As Netflix moves closer and closer to essentially becoming a streaming service that offers its own content, it can be hard to find good films that don’t hold the Netflix title, and films that are not Netflix content sometimes don’t stay on there for very long.
That said, there are two films recently added to Netflix that are worth any horror movie fan’s time. The first is a Korean movie entitled The Wailing. Directed by Hong-jin Na, this 2016 film clocks in at nearly three hours, but very few scenes feel like they drag. The film follows a police officer who investigates bizarre murders caused by a mysterious disease. People start to wonder if a Japanese stranger is the source of the village’s ills. Eventually, the officer’s daughter succumbs to the disease, and well, I don’t want to give away much more of the plot or spoil anything. The film is atmospheric, heavy on Biblical imagery, and generally unnerving. In fact, it’s the first horror film in quite a while that got under my skin and stayed with me for days after my initial viewing. The film’s use of A-horror tropes, especially the idea of ghosts and the past manifest in the present, is well done. It also has one of the best exorcism scenes I’ve ever seen on film, if you can even call it an exorcism scene.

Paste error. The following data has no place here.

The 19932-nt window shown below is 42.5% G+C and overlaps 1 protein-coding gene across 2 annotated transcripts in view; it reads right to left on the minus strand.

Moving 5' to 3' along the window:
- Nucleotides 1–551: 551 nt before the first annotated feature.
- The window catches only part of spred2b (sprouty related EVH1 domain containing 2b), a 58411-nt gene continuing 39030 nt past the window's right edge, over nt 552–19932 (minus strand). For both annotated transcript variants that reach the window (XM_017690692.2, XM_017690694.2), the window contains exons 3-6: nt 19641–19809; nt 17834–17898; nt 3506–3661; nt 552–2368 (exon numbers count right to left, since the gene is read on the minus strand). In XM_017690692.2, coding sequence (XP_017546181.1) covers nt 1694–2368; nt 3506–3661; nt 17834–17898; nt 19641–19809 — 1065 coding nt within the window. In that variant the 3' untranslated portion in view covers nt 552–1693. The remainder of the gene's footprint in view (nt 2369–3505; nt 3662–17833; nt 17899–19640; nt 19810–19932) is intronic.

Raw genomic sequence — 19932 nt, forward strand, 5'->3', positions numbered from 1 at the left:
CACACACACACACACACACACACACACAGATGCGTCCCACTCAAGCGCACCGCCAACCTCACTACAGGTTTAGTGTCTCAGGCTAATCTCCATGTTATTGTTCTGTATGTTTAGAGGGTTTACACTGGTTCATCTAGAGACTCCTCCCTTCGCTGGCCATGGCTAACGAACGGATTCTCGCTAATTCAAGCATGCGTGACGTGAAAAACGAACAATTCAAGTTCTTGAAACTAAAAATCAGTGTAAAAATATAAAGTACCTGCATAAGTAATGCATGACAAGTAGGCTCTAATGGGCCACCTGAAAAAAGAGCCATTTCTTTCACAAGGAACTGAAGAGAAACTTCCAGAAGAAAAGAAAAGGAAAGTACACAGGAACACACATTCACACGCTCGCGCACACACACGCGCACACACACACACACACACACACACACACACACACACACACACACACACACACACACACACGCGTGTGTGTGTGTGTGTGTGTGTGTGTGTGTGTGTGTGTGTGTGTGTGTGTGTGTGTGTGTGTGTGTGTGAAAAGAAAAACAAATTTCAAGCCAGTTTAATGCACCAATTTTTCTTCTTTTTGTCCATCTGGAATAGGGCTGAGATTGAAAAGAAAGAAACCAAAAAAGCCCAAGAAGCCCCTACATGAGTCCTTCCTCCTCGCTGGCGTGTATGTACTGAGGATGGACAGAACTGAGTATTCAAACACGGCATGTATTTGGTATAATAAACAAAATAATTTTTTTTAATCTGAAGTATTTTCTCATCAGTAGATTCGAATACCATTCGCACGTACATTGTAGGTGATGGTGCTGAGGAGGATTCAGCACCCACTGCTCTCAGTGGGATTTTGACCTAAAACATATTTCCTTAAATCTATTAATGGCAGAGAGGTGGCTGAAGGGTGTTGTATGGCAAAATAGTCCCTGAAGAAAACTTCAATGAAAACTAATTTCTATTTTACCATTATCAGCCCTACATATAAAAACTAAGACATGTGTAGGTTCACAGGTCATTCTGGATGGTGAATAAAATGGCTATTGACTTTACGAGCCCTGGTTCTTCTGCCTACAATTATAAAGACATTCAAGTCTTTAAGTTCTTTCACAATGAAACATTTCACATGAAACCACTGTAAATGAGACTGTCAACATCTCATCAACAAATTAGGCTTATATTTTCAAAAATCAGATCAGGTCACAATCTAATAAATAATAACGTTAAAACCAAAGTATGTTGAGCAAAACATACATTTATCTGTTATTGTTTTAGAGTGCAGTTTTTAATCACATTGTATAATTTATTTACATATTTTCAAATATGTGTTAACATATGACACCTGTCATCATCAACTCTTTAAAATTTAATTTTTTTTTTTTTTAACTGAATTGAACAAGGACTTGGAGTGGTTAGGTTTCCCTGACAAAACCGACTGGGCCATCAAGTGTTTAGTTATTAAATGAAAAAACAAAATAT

My second recommendation is the 2017 French-Canadian film Ravenous. Directed by Paco Plaza, this film generally plays with the zombie genre. At this point, I can understand why people would be tired of the endless barrage of zombie flicks, but this one works. Like 28 Days Later or Dawn of the Dead (2004), these zombies are more threatening. They run. They charge. They seem to be everywhere. The film follows a group of survivors in a remote, wooded town. The use of sound is the film’s most effective technique. This is a low-budget film, but one that employs sound in such a way that it makes it stand apart and above a lot of other recent zombie flicks. You can hear people crying off-screen, either survivors devoured by zombies or people turning into zombies. You can hear the thump, thump of an axe or a pipe wielded by a survivor as they kill one of their best friends who just turned. Unlike other zombie flicks, the movie isn’t as heavy on guts and gore and instead uses sound to establish it scares. When it does use gore, it feels breathtakingly real and gritty, streaked on the face of the survivor’s after they kill one of their friends, for instance. Furthermore, the shots of zombies standing on their porch stoops or standing in fields are just as unsettling. The film is well-worth the time.